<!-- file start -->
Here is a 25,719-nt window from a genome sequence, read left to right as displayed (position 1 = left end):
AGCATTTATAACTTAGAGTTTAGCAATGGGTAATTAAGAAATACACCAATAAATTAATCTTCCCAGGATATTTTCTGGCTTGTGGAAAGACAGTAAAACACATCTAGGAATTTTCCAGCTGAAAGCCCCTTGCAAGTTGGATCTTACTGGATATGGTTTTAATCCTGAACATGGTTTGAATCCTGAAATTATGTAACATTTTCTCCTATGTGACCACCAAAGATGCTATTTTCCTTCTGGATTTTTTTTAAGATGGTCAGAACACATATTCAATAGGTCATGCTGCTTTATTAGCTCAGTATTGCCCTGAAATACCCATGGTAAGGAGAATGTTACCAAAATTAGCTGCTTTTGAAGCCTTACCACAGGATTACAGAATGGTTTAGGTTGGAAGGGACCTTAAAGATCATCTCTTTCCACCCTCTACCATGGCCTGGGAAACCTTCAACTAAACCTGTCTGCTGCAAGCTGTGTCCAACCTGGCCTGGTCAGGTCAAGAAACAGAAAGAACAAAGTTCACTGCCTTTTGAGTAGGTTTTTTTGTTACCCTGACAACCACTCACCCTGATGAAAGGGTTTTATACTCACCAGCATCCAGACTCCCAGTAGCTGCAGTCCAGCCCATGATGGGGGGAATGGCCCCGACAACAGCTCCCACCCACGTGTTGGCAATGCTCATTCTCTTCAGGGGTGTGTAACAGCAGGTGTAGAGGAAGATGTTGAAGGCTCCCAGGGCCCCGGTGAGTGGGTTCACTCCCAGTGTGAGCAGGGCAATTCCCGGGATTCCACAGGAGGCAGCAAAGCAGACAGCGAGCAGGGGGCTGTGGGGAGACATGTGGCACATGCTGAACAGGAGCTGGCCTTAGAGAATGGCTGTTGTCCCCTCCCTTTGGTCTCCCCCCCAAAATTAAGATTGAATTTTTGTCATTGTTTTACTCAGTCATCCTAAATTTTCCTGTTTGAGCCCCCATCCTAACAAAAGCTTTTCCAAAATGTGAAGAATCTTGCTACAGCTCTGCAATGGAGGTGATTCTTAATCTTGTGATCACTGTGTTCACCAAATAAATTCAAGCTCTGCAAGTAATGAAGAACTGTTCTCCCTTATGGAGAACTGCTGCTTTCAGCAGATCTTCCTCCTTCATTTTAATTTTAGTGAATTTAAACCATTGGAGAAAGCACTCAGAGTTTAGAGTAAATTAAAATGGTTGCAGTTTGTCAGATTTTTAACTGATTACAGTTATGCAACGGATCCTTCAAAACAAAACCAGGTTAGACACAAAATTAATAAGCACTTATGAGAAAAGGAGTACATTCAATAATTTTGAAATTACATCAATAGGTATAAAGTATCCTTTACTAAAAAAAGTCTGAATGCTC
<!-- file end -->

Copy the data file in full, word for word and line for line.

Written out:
Here is a 25,719-nt window from a genome sequence, read left to right as displayed (position 1 = left end):
AGCATTTATAACTTAGAGTTTAGCAATGGGTAATTAAGAAATACACCAATAAATTAATCTTCCCAGGATATTTTCTGGCTTGTGGAAAGACAGTAAAACACATCTAGGAATTTTCCAGCTGAAAGCCCCTTGCAAGTTGGATCTTACTGGATATGGTTTTAATCCTGAACATGGTTTGAATCCTGAAATTATGTAACATTTTCTCCTATGTGACCACCAAAGATGCTATTTTCCTTCTGGATTTTTTTTAAGATGGTCAGAACACATATTCAATAGGTCATGCTGCTTTATTAGCTCAGTATTGCCCTGAAATACCCATGGTAAGGAGAATGTTACCAAAATTAGCTGCTTTTGAAGCCTTACCACAGGATTACAGAATGGTTTAGGTTGGAAGGGACCTTAAAGATCATCTCTTTCCACCCTCTACCATGGCCTGGGAAACCTTCAACTAAACCTGTCTGCTGCAAGCTGTGTCCAACCTGGCCTGGTCAGGTCAAGAAACAGAAAGAACAAAGTTCACTGCCTTTTGAGTAGGTTTTTTTGTTACCCTGACAACCACTCACCCTGATGAAAGGGTTTTATACTCACCAGCATCCAGACTCCCAGTAGCTGCAGTCCAGCCCATGATGGGGGGAATGGCCCCGACAACAGCTCCCACCCACGTGTTGGCAATGCTCATTCTCTTCAGGGGTGTGTAACAGCAGGTGTAGAGGAAGATGTTGAAGGCTCCCAGGGCCCCGGTGAGTGGGTTCACTCCCAGTGTGAGCAGGGCAATTCCCGGGATTCCACAGGAGGCAGCAAAGCAGACAGCGAGCAGGGGGCTGTGGGGAGACATGTGGCACATGCTGAACAGGAGCTGGCCTTAGAGAATGGCTGTTGTCCCCTCCCTTTGGTCTCCCCCCCAAAATTAAGATTGAATTTTTGTCATTGTTTTACTCAGTCATCCTAAATTTTCCTGTTTGAGCCCCCATCCTAACAAAAGCTTTTCCAAAATGTGAAGAATCTTGCTACAGCTCTGCAATGGAGGTGATTCTTAATCTTGTGATCACTGTGTTCACCAAATAAATTCAAGCTCTGCAAGTAATGAAGAACTGTTCTCCCTTATGGAGAACTGCTGCTTTCAGCAGATCTTCCTCCTTCATTTTAATTTTAGTGAATTTAAACCATTGGAGAAAGCACTCAGAGTTTAGAGTAAATTAAAATGGTTGCAGTTTGTCAGATTTTTAACTGATTACAGTTATGCAACGGATCCTTCAAAACAAAACCAGGTTAGACACAAAATTAATAAGCACTTATGAGAAAAGGAGTACATTCAATAATTTTGAAATTACATCAATAGGTATAAAGTATCCTTTACTAAAAAAAGTCTGAATGCTC